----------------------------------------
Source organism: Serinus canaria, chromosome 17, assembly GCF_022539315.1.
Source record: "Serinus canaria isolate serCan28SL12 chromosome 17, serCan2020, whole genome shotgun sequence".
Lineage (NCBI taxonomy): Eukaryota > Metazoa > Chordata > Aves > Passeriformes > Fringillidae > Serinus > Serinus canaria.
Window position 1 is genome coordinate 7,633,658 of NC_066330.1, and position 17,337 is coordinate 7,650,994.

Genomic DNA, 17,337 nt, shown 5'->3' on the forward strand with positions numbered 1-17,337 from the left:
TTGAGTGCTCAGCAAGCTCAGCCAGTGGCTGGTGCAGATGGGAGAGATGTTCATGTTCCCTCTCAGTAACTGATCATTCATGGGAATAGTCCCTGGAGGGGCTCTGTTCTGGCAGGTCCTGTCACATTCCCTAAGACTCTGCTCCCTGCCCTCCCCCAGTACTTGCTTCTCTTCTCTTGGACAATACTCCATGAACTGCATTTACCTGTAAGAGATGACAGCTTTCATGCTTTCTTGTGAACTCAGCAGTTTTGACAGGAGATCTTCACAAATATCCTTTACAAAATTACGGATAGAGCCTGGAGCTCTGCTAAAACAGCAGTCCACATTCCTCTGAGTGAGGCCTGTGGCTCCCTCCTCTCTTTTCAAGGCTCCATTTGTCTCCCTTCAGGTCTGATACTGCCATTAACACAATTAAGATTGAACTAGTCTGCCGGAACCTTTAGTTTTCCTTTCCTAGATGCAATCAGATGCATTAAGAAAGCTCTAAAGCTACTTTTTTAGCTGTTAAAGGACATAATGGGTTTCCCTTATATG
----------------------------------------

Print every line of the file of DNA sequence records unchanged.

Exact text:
Source organism: Serinus canaria, chromosome 17, assembly GCF_022539315.1.
Source record: "Serinus canaria isolate serCan28SL12 chromosome 17, serCan2020, whole genome shotgun sequence".
Lineage (NCBI taxonomy): Eukaryota > Metazoa > Chordata > Aves > Passeriformes > Fringillidae > Serinus > Serinus canaria.
Window position 1 is genome coordinate 7,633,658 of NC_066330.1, and position 17,337 is coordinate 7,650,994.

Genomic DNA, 17,337 nt, shown 5'->3' on the forward strand with positions numbered 1-17,337 from the left:
TTGAGTGCTCAGCAAGCTCAGCCAGTGGCTGGTGCAGATGGGAGAGATGTTCATGTTCCCTCTCAGTAACTGATCATTCATGGGAATAGTCCCTGGAGGGGCTCTGTTCTGGCAGGTCCTGTCACATTCCCTAAGACTCTGCTCCCTGCCCTCCCCCAGTACTTGCTTCTCTTCTCTTGGACAATACTCCATGAACTGCATTTACCTGTAAGAGATGACAGCTTTCATGCTTTCTTGTGAACTCAGCAGTTTTGACAGGAGATCTTCACAAATATCCTTTACAAAATTACGGATAGAGCCTGGAGCTCTGCTAAAACAGCAGTCCACATTCCTCTGAGTGAGGCCTGTGGCTCCCTCCTCTCTTTTCAAGGCTCCATTTGTCTCCCTTCAGGTCTGATACTGCCATTAACACAATTAAGATTGAACTAGTCTGCCGGAACCTTTAGTTTTCCTTTCCTAGATGCAATCAGATGCATTAAGAAAGCTCTAAAGCTACTTTTTTAGCTGTTAAAGGACATAATGGGTTTCCCTTATATG